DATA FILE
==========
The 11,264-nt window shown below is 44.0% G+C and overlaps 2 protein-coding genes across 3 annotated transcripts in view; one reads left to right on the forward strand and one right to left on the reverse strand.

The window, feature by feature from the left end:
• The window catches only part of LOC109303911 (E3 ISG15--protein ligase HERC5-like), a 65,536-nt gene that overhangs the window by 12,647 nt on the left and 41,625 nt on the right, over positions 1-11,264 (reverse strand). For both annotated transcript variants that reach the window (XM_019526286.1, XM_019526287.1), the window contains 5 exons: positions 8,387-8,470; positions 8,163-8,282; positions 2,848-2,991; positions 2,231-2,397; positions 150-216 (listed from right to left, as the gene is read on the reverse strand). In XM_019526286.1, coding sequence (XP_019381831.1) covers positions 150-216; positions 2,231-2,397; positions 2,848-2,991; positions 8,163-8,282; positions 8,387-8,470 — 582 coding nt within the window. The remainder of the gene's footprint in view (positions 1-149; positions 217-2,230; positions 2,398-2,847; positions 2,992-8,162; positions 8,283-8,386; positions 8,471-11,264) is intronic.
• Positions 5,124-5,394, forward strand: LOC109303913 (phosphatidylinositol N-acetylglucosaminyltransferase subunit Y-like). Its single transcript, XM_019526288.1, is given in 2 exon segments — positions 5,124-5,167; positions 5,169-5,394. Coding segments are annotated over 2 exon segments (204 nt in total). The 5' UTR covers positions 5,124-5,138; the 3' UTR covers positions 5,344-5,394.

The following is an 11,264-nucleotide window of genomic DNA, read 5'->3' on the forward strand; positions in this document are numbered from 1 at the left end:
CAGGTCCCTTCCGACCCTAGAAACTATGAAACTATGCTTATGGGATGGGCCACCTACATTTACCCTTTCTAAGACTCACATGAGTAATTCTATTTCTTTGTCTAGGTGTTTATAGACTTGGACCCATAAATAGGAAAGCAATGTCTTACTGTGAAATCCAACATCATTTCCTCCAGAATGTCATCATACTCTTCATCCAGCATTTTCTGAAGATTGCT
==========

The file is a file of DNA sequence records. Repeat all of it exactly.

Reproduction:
The 11,264-nt window shown below is 44.0% G+C and overlaps 2 protein-coding genes across 3 annotated transcripts in view; one reads left to right on the forward strand and one right to left on the reverse strand.

The window, feature by feature from the left end:
• The window catches only part of LOC109303911 (E3 ISG15--protein ligase HERC5-like), a 65,536-nt gene that overhangs the window by 12,647 nt on the left and 41,625 nt on the right, over positions 1-11,264 (reverse strand). For both annotated transcript variants that reach the window (XM_019526286.1, XM_019526287.1), the window contains 5 exons: positions 8,387-8,470; positions 8,163-8,282; positions 2,848-2,991; positions 2,231-2,397; positions 150-216 (listed from right to left, as the gene is read on the reverse strand). In XM_019526286.1, coding sequence (XP_019381831.1) covers positions 150-216; positions 2,231-2,397; positions 2,848-2,991; positions 8,163-8,282; positions 8,387-8,470 — 582 coding nt within the window. The remainder of the gene's footprint in view (positions 1-149; positions 217-2,230; positions 2,398-2,847; positions 2,992-8,162; positions 8,283-8,386; positions 8,471-11,264) is intronic.
• Positions 5,124-5,394, forward strand: LOC109303913 (phosphatidylinositol N-acetylglucosaminyltransferase subunit Y-like). Its single transcript, XM_019526288.1, is given in 2 exon segments — positions 5,124-5,167; positions 5,169-5,394. Coding segments are annotated over 2 exon segments (204 nt in total). The 5' UTR covers positions 5,124-5,138; the 3' UTR covers positions 5,344-5,394.

The following is an 11,264-nucleotide window of genomic DNA, read 5'->3' on the forward strand; positions in this document are numbered from 1 at the left end:
CAGGTCCCTTCCGACCCTAGAAACTATGAAACTATGCTTATGGGATGGGCCACCTACATTTACCCTTTCTAAGACTCACATGAGTAATTCTATTTCTTTGTCTAGGTGTTTATAGACTTGGACCCATAAATAGGAAAGCAATGTCTTACTGTGAAATCCAACATCATTTCCTCCAGAATGTCATCATACTCTTCATCCAGCATTTTCTGAAGATTGCT